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Seemingly every time Gonzaga meets up with a blue blood, a loss follows. The Zags have dropped tourney games to Michigan State, Arizona (x2), UCLA, North Carolina, Syracuse, Ohio State, Duke and Syracuse. Their best wins are against St. John's (No. 2 seed), Virginia (No. 5 seed), Indiana (No. 6 seed), UCLA (No. 11 seed) and Utah (No. 3 seed). It's a good thing this year's draw was almost as simple as can be. Other than having to face No. 4 West Virginia in the Sweet 16, Gonzaga's other opponents were seeded No. 16, No. 8, No. 11 and No. 7. The only thing Gonzaga has proved thus far is that it can avoid the tournament upsets that have plagued them. Beating a top team is next on the list.
As if that wasn't a big enough mountain to climb, teams entering the tournament with either zero or one loss are 0-for-24 since Indiana captured the title in 1976. (At least Gonzaga already has most of them beat just by making the final, something only four of those could do.)
Those results are more important than the compelling, but overrated, narrative about Gonzaga, the small school from Spokane, playing the blue bloods from Chapel Hill, whose signature color is the same hue as the sky because, as the story goes, God is a Tar Heel. It's David vs. Goliath in name only. Imagine that matchup if David were 20 years older, wiser and battle-tested and you'll be far closer. Gonzaga isn't facing Dean Smith, Phil Ford, Michael Jordan, Antawn Jamison and Tyler Hansbrough on Monday night. They're facing a collection of players who are on the same exact level. The only difference is the name of the jersey and the mystique it supposedly carries.
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So who wins? Predictions are a fool's game. We can know which matchups are favorable, which players are hot, which ones are struggling and how teams handle leads, deficits and everything in between. But if we could predict the future, what'd be the point of any of this? Hundreds of thousands of words have been spilled trying to analyze Monday night's game, trying to find which edge will benefit which team to create which result. To sum all of it up: ¯\_(ツ)_/¯
Gonzaga has used its bigs to control the pace and paint this season, as in the first 30 minutes of their win over South Carolina. That was a perfect matchup for the Zags given the Gamecocks' lack of interior presence and Gonzaga took advantage - right up until a 16-0 South Carolina run put the Bulldogs down two points. They were resilient and shut down South Carolina from there, but that vaunted Gonzaga defense showed signs of cracking.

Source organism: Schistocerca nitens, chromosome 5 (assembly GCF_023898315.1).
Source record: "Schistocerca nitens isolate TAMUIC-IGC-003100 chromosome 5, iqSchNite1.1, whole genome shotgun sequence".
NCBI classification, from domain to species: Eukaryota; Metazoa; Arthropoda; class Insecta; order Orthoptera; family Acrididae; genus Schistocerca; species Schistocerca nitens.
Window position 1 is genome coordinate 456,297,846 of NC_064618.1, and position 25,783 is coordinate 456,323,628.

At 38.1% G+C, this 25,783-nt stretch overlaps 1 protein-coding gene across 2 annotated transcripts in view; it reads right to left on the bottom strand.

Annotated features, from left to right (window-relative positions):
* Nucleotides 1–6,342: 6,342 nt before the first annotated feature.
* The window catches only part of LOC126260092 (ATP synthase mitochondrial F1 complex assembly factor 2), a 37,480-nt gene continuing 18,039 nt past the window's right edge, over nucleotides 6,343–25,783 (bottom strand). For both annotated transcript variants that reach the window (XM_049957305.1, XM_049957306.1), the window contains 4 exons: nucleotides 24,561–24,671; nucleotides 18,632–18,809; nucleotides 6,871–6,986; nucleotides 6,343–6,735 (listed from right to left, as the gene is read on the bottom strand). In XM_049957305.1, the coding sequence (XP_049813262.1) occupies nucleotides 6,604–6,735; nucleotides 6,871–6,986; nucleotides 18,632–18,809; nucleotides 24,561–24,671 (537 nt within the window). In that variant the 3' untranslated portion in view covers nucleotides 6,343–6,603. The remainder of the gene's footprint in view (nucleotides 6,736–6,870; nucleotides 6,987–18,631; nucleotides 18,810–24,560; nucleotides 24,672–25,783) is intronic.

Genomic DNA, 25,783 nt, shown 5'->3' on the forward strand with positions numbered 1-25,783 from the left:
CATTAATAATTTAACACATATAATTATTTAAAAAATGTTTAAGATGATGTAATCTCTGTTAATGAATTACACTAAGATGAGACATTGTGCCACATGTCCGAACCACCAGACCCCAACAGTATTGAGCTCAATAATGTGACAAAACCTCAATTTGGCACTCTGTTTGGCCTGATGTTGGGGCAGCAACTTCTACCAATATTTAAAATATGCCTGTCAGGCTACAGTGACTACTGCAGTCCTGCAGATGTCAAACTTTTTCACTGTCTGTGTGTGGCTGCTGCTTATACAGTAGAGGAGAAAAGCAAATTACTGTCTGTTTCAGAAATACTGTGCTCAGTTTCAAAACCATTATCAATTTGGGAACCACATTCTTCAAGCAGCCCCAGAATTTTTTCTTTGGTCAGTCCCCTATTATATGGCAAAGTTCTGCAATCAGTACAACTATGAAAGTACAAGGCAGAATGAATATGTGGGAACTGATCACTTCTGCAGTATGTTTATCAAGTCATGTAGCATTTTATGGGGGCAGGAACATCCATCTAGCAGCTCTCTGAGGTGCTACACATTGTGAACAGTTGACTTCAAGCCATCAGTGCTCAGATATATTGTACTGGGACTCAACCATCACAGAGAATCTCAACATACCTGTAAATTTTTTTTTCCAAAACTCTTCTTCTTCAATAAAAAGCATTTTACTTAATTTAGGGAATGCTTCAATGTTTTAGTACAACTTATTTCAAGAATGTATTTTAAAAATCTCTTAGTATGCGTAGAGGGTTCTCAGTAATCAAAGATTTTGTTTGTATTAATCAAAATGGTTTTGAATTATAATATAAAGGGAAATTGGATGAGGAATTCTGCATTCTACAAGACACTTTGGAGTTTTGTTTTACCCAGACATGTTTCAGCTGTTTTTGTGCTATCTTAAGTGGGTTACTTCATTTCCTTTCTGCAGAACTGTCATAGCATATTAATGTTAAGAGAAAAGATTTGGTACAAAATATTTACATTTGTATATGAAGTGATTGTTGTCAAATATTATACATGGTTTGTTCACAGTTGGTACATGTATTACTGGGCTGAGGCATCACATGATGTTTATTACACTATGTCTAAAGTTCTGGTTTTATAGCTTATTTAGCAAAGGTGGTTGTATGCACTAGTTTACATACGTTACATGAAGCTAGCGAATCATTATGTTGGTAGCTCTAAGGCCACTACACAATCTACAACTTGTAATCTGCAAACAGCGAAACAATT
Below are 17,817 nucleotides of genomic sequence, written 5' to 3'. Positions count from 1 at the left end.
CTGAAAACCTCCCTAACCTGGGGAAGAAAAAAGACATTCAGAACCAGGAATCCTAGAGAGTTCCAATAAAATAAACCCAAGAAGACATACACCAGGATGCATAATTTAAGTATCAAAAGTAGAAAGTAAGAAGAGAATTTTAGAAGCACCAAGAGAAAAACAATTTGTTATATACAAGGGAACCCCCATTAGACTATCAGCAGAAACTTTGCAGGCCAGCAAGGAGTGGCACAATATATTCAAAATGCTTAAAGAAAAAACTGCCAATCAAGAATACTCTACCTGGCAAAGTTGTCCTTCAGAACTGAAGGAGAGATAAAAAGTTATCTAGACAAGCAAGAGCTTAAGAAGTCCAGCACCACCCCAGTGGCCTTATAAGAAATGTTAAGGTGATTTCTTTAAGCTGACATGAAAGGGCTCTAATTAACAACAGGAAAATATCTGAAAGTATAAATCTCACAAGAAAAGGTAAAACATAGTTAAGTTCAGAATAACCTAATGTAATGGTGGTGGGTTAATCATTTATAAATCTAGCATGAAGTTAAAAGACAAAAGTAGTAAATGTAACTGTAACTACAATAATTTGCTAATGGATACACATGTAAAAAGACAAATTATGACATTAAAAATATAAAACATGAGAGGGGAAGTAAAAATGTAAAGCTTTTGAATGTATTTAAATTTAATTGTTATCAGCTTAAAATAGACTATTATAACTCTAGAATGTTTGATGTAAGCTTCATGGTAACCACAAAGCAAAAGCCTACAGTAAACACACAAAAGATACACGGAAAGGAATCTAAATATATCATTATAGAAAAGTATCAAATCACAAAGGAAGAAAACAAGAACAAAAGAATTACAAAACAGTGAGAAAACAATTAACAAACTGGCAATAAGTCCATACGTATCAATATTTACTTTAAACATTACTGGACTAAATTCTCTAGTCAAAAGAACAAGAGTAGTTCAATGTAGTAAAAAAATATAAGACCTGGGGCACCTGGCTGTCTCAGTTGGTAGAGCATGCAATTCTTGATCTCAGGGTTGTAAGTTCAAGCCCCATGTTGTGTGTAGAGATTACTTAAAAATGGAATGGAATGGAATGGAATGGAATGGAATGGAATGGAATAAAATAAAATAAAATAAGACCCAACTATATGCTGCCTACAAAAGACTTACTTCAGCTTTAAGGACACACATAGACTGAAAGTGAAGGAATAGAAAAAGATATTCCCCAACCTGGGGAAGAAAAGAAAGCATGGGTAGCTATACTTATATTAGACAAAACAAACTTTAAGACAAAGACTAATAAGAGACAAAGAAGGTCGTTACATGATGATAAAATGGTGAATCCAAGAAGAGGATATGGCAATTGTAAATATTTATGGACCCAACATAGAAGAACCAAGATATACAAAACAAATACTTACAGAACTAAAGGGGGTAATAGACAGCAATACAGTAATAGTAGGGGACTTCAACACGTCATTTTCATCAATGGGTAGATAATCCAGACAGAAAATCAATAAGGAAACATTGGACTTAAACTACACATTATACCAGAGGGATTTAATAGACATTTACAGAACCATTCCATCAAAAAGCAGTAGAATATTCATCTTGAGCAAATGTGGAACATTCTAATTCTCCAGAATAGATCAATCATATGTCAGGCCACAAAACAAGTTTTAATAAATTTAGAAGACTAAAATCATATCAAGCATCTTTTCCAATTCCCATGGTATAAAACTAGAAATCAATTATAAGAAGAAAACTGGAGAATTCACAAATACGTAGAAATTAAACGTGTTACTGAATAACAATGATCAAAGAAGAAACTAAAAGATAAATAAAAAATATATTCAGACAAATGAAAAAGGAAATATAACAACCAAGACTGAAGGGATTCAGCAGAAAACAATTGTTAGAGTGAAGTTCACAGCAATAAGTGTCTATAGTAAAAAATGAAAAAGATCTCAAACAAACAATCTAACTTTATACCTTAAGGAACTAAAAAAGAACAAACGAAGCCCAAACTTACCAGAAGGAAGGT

In the other national semifinal, North Carolina practically engraved an invitation for Oregon to make the title game, turning the ball over, missing layups, bricking free throws and all the other things teams do while cold. But, as teams have to do in March, the Heels survived.
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UNC is the worst matchup Gonzaga has seen in the tournament. Their front court - including Kennedy Meeks, Isaiah Hicks and ACC Player of the Year and first-team All-American Justin Jackson - are effective and deep, which should help neutralize the Zags' two seven-footers, Przemek Karnowski and Zach Collins. There won't be as many easy buckets inside for Gonzaga.
But as the backcourt goes, so does the tournament. That's the old adage anyway, college basketball's version of "defense wins championships." In that case, advantage Gonzaga. Nigel Williams-Goss is a do-everything guard who's one of the most efficient shooters in the country. With the two bigs down low, Williams-Goss and his backcourt cohorts Jordan Matthews and Josh Perkins, get space to create and do so better than any guards in the country.
North Carolina will counter with Goss with their point guard, Joel Berry II. It was always going to be an unfavorable matchup for Carolina, but then Berry turned both ankles on the team's run to the Final Four. Though he looked spry in the win over Oregon (the junior said he was "85 percent"), Berry was 2-14 from the floor and missed more free throws than he had all season.
Play the game 100 times and I'd pick Gonzaga to win 55. But they only have to play it once - on Monday night at 9:20 p.m. ET, from the 77,000-seat University of Phoenix Stadium. Carolina has survived two subpar performances this tournament and then needed a near buzzer-beater to win another. The adversity will do them well and the shots that didn't fall on Saturday will find kinder rims tonight. Revenge, avenge, Tar Heels.